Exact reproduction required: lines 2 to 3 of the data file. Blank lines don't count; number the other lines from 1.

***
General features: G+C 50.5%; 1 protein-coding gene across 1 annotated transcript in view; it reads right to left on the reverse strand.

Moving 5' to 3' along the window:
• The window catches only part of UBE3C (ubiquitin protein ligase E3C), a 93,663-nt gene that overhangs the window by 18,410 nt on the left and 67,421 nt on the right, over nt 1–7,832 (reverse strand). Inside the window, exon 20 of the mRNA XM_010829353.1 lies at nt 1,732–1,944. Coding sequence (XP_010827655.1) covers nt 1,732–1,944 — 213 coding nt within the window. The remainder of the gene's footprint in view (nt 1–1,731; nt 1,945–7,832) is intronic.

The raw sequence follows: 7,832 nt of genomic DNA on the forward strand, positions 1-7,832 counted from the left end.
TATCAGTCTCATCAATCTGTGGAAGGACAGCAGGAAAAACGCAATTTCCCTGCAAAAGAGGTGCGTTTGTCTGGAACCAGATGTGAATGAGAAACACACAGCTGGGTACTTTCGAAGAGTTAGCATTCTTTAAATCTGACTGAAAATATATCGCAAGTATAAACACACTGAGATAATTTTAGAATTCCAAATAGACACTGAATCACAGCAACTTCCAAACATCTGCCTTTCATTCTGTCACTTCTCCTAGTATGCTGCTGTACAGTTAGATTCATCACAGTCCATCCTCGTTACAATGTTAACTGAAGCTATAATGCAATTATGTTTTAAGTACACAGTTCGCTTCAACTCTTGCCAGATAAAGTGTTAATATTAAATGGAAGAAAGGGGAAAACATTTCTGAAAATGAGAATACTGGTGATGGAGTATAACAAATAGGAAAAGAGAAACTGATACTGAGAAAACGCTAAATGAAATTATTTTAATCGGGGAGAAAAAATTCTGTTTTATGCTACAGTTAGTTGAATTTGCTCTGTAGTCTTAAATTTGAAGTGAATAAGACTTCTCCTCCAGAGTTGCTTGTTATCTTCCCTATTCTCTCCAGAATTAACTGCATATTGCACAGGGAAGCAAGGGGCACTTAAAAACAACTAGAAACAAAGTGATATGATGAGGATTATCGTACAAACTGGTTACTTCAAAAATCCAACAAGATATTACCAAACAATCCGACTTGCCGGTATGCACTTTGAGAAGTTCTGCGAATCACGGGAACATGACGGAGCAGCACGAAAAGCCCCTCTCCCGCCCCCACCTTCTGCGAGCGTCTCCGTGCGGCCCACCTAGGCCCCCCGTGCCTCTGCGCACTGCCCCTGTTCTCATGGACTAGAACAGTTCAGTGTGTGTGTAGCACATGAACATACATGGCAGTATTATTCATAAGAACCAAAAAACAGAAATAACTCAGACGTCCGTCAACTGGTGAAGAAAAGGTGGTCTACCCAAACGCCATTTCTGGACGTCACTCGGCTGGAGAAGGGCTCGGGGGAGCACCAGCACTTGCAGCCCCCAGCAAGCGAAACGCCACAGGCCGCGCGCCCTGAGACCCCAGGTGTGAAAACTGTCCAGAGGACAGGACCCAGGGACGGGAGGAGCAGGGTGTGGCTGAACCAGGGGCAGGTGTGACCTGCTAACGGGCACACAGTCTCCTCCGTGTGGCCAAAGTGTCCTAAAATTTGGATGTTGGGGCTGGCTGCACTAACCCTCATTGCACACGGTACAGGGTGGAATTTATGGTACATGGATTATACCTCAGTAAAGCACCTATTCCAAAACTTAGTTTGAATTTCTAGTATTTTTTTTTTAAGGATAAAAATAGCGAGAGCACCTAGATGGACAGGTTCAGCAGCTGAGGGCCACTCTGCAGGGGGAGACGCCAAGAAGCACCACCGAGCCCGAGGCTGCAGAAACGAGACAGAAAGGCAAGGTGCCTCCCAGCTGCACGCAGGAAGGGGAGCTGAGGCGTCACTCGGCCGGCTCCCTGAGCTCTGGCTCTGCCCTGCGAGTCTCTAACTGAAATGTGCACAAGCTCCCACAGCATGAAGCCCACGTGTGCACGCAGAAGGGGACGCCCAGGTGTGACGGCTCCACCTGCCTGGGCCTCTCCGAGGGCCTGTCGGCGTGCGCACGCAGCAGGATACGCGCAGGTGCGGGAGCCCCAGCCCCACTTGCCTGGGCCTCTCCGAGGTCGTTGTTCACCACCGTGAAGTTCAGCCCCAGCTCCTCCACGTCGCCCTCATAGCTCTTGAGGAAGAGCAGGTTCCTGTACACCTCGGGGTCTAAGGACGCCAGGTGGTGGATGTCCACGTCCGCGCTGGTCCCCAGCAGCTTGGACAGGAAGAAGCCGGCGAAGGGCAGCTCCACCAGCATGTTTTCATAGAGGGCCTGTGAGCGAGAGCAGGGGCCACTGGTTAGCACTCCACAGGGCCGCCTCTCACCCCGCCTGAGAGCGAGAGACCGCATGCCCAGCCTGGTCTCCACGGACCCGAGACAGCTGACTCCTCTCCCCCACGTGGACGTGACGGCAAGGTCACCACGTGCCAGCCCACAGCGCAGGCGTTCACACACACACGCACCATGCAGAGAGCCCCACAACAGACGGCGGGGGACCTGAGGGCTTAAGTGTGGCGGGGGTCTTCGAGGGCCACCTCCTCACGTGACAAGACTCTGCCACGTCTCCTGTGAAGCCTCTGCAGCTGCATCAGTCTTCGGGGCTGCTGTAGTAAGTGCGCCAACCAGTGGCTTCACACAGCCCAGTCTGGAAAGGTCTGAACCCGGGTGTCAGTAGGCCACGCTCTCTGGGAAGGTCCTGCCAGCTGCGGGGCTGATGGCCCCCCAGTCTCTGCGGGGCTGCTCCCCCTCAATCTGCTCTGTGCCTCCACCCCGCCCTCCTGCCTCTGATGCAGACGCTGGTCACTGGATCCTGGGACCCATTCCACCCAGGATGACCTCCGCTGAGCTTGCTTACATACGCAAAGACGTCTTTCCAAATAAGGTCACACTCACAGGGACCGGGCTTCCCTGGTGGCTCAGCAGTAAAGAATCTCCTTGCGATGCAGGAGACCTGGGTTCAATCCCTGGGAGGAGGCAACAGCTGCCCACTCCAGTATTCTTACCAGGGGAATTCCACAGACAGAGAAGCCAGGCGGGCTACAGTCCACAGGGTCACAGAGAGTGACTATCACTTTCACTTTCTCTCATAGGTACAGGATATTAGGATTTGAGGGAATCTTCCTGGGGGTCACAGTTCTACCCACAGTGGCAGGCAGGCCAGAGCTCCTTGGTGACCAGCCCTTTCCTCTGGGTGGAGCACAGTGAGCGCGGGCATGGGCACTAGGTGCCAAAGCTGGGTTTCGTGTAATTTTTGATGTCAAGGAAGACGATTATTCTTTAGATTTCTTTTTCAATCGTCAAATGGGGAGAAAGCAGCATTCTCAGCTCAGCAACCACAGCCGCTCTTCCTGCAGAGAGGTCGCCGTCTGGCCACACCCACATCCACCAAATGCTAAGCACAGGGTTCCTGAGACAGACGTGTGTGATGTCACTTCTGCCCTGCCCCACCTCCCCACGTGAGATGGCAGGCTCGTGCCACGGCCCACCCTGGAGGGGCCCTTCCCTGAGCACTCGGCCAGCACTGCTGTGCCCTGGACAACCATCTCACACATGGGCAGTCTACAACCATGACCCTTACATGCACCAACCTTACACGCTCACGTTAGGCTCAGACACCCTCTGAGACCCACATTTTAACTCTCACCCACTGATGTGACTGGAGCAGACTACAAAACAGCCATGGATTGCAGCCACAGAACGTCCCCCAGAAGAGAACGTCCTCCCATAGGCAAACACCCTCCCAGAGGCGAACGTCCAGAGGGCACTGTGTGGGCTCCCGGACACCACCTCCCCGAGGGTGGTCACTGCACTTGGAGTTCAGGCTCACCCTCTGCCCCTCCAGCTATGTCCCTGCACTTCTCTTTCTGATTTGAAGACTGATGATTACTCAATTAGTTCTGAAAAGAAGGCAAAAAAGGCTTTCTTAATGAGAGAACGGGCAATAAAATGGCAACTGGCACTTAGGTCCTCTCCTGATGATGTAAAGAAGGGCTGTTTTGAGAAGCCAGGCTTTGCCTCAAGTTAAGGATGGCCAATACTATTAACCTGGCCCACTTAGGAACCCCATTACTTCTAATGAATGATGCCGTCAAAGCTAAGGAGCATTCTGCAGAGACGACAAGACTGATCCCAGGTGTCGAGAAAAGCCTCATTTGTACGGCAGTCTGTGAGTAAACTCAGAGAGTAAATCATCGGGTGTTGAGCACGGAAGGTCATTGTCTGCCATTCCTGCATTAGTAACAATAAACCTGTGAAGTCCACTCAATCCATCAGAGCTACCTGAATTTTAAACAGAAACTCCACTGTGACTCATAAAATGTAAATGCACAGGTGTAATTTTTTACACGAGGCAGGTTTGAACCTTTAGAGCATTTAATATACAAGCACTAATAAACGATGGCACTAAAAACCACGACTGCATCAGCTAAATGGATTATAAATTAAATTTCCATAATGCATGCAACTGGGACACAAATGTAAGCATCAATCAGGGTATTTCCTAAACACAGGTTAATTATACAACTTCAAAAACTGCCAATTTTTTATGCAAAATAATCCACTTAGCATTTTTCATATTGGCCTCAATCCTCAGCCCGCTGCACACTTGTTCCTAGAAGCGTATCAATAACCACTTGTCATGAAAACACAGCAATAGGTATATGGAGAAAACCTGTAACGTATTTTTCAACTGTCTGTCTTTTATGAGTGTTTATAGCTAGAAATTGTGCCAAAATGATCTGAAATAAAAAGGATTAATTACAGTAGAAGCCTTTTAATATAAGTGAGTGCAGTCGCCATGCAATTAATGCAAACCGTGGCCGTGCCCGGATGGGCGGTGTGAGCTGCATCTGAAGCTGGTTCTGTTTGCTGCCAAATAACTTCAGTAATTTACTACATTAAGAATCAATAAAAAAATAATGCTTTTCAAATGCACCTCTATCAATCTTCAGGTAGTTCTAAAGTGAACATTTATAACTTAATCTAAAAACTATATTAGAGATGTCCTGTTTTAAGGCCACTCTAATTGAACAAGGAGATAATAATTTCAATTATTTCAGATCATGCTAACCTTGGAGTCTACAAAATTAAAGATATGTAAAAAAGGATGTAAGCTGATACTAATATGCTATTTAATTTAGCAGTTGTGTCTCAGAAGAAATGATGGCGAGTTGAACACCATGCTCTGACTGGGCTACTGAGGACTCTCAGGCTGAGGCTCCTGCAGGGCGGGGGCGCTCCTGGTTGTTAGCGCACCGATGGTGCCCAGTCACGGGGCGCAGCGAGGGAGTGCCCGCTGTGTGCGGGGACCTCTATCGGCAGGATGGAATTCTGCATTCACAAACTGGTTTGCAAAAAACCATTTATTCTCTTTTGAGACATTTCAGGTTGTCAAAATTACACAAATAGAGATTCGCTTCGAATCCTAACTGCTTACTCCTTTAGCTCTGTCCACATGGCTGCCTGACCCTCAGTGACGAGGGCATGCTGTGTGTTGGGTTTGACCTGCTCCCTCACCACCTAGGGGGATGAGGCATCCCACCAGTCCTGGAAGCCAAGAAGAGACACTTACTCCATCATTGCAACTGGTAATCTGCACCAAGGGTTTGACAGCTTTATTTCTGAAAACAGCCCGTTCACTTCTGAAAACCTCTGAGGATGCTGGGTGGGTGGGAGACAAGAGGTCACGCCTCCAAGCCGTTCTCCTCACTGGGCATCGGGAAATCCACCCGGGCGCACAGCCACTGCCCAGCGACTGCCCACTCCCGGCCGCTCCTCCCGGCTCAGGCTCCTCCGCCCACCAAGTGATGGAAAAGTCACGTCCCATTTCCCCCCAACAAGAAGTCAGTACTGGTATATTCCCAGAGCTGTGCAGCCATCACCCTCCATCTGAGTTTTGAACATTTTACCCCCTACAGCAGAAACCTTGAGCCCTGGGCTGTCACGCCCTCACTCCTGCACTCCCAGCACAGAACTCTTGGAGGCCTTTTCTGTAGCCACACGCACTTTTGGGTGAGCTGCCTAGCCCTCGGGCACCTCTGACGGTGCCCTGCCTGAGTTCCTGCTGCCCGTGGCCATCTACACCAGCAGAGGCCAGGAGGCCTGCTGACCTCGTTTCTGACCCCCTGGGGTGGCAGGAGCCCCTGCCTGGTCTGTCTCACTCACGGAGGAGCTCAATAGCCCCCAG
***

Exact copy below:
Moving 5' to 3' along the window:
• The window catches only part of UBE3C (ubiquitin protein ligase E3C), a 93,663-nt gene that overhangs the window by 18,410 nt on the left and 67,421 nt on the right, over nt 1–7,832 (reverse strand). Inside the window, exon 20 of the mRNA XM_010829353.1 lies at nt 1,732–1,944. Coding sequence (XP_010827655.1) covers nt 1,732–1,944 — 213 coding nt within the window. The remainder of the gene's footprint in view (nt 1–1,731; nt 1,945–7,832) is intronic.